Home security systems only impact your home's well-being through consistent use. Remember that the people in your home are a part of any security arrangements you introduce. Make sure to be realistic about how much hassle is acceptable in the name of security.
1. Give Your Home an Occupied Look Most thieves visit neighborhoods looking for houses that appear undefended and unoccupied. An important part of home security is making your home look occupied at all times.
One big clue that you're out of town is piling newspapers. Never allow newspapers to accumulate in your front yard.
Interior lights are also important in making your home look occupied. Not only should some lights be on, but the array of lights should change just as if you were home. The easiest way to do this is with timers.
Another very simple way to make your house appear occupied is to leave a TV or radio playing. Make sure the volume is loud enough to deter anyone from approaching your doors or windows.
Leaving a car in the garage or driveway can also be a deterrent. Ask a neighbor to park in your driveway if you're going on a trip and not leaving a car at home.
2. Create Perimeter Defenses Another important home security measure involves making it difficult to approach your home. In many parts of the world, a wall or fence is the primary home security tactic. But there are some shortcomings. Perimeter defenses sometimes give occupants a false sense of security. Complacency with your home security can lead to sloppiness when it comes to locking doors and windows. Perimeter defenses are most effective when they are monitored by cameras or motion detectors.
3. Light Your Entrances For most homes, perimeter defenses are of little use. Most homeowners assume that their doors and windows are the next line of defense. But effective lighting can stop burglars from getting that close. Thieves typically don't want to be seen. Make sure the outside of your home is properly illuminated -- especially entry points. Motion detecting lights work best for exterior security lighting.
4. Install Deadbolts and Peepholes on Doors Doors are a primary focus when it comes to home security. Structural integrity and locks are the main security issues when it comes to your home's doors.
Deadbolts are substantial locks that lock the door into the frame. Deadbolts come in keyed versions, which always require a key. Levered versions are also available which only require a key from the outside. If there is no glass nearby, the levered version is the best option.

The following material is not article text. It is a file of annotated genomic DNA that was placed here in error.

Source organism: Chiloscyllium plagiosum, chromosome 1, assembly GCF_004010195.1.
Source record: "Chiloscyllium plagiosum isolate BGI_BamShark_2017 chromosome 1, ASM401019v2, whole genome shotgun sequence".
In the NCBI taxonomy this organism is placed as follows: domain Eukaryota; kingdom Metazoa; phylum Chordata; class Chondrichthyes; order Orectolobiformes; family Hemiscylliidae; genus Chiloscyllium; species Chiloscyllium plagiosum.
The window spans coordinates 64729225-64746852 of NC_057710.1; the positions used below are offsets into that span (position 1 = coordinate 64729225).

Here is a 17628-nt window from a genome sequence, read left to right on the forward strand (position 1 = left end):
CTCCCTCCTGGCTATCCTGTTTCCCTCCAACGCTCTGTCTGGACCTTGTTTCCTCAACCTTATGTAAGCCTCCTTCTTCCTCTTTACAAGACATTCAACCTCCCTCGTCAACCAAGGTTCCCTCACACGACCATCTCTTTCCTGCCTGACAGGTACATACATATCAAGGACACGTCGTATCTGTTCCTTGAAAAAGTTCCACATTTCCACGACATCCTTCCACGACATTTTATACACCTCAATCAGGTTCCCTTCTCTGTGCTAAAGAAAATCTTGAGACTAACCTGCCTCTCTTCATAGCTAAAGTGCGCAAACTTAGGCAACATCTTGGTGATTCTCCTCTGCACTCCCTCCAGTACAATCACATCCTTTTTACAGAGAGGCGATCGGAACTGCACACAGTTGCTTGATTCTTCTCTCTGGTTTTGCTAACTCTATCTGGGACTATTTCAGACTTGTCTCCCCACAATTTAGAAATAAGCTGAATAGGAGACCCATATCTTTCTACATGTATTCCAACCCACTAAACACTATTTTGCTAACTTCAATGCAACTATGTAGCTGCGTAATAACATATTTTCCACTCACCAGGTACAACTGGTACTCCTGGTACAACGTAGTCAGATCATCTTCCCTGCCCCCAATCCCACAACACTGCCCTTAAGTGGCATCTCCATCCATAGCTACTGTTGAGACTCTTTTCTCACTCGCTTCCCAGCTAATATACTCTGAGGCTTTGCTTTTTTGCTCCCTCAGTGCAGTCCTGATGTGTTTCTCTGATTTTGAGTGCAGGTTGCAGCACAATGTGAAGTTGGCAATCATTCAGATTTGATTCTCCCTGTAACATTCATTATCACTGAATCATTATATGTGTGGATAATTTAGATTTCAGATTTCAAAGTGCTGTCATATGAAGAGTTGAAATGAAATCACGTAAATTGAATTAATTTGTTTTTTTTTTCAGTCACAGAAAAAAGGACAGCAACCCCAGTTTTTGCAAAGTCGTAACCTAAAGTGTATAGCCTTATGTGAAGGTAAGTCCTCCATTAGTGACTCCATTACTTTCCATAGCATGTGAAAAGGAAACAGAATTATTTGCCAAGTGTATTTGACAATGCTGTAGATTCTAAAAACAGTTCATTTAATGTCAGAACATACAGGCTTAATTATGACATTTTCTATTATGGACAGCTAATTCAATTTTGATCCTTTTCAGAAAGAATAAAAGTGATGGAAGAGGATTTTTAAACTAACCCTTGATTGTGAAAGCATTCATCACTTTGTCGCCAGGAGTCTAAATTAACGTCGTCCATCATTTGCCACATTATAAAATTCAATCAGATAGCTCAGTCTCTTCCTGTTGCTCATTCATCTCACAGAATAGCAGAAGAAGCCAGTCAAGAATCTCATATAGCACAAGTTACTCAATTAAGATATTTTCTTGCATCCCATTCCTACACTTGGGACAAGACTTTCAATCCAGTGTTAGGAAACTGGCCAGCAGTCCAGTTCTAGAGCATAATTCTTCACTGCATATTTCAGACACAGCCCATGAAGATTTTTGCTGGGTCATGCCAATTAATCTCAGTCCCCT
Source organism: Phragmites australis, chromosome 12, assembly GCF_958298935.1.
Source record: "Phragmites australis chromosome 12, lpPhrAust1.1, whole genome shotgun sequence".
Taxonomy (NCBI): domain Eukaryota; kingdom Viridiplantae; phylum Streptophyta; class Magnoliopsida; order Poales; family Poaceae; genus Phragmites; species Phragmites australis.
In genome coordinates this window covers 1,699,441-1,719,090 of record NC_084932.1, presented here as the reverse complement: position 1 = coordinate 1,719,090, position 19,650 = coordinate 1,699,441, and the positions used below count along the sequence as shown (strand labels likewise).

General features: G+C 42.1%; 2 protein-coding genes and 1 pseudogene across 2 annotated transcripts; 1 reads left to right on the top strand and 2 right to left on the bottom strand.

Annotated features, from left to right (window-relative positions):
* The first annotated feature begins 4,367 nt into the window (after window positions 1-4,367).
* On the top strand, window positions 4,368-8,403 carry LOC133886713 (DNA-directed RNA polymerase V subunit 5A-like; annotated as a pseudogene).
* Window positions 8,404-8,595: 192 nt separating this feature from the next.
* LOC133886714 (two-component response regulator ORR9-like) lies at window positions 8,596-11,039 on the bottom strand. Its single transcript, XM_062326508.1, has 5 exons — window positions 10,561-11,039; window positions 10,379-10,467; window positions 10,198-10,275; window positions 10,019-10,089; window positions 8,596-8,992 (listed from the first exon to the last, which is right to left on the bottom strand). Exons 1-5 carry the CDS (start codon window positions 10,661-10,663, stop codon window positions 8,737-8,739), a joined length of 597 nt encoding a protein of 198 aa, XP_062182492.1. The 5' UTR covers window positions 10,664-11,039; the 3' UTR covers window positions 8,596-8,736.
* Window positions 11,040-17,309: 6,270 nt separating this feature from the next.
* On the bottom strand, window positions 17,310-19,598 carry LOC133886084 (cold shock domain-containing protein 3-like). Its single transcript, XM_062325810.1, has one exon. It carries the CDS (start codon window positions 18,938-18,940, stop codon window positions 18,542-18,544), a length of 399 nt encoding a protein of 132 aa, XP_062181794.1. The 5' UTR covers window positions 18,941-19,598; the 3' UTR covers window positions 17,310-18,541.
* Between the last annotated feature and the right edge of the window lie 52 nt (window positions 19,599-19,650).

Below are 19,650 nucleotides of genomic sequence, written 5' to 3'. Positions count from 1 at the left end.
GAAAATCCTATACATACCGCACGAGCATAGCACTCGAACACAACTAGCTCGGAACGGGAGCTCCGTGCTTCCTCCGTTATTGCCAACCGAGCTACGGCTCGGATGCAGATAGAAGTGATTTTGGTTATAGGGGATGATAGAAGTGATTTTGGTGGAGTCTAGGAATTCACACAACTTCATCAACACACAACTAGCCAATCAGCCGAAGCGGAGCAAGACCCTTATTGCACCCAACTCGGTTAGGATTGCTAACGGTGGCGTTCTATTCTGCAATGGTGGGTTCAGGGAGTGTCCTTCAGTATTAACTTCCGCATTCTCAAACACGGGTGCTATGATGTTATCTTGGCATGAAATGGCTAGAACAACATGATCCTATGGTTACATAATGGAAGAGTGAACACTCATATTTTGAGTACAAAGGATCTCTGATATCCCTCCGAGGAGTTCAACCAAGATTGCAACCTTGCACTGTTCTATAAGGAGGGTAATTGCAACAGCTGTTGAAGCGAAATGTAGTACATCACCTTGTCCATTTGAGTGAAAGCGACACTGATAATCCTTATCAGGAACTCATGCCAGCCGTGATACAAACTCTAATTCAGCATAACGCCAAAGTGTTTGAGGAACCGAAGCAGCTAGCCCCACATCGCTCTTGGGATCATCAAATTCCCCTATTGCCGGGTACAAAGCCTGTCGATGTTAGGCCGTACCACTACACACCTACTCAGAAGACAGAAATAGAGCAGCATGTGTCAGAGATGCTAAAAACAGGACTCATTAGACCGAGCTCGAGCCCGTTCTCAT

Sliding glass doors present a special challenge. The simplest way to secure your glass door is to place a metal bar or broom handle inside the floor track. Screws at the top and bottom of the door control how the door sits on the track. Adjust the screws so the door won’t come free of the track.
Equip your front door with a peephole. A viewing port is an inexpensive device that allows you to check out a visitor before you open the door. Likewise, an intercom can allow you to communicate with a visitor before deciding whether to open the door.
5. Secure Your Home's Windows Your home may only have two or three doors, but you likely have a dozen or more windows. Burglars know that there is a good chance that at least one window will remain unlocked.
Most standard window locks are easy to pick or force open. Heavier locks will improve your home security. Window pins are another simple, inexpensive security tactic for double-hung windows.
6. Secure Your Home's Access Points Your exterior doors and windows are not the only access points to your home. Many thieves enter through garages as well. Aside from housing valuable items, your garage also provides access to your home.
Check to see if skylights, crawl spaces, attic vents or other openings provide burglars with access to your home.
7. Install an Alarm In a neighborhood with an efficient police force, an alarm system only adds to your safety. Even in areas in which police response times are slow, the noise and attention of an alarm may well dissuade a burglar from sticking around.
The cost of alarm systems differs depending on brand and quality. A burglar can easily disable some of the simpler, less expensive detection devices. The more complex and unfamiliar the device, the more likely the burglar is to trigger the alarm.
Several factors drive alarm response times. The first factor is the effectiveness of the monitoring service you're using. When considering a monitoring service, ask about average response times.
The second factor is protocol. Who does your alarm company call first? Make sure to clearly define who you would like your security company to contact first in case of an emergency.
The third factor is your emergency service response time. If you live in a rural area, expect longer response times than in an urban setting.
8. Keep a Record of Your Valuables Most area police departments encourage homeowners to take a photo inventory of their valuables. Photographs of especially valuable items like artwork and antiques can help police recover goods.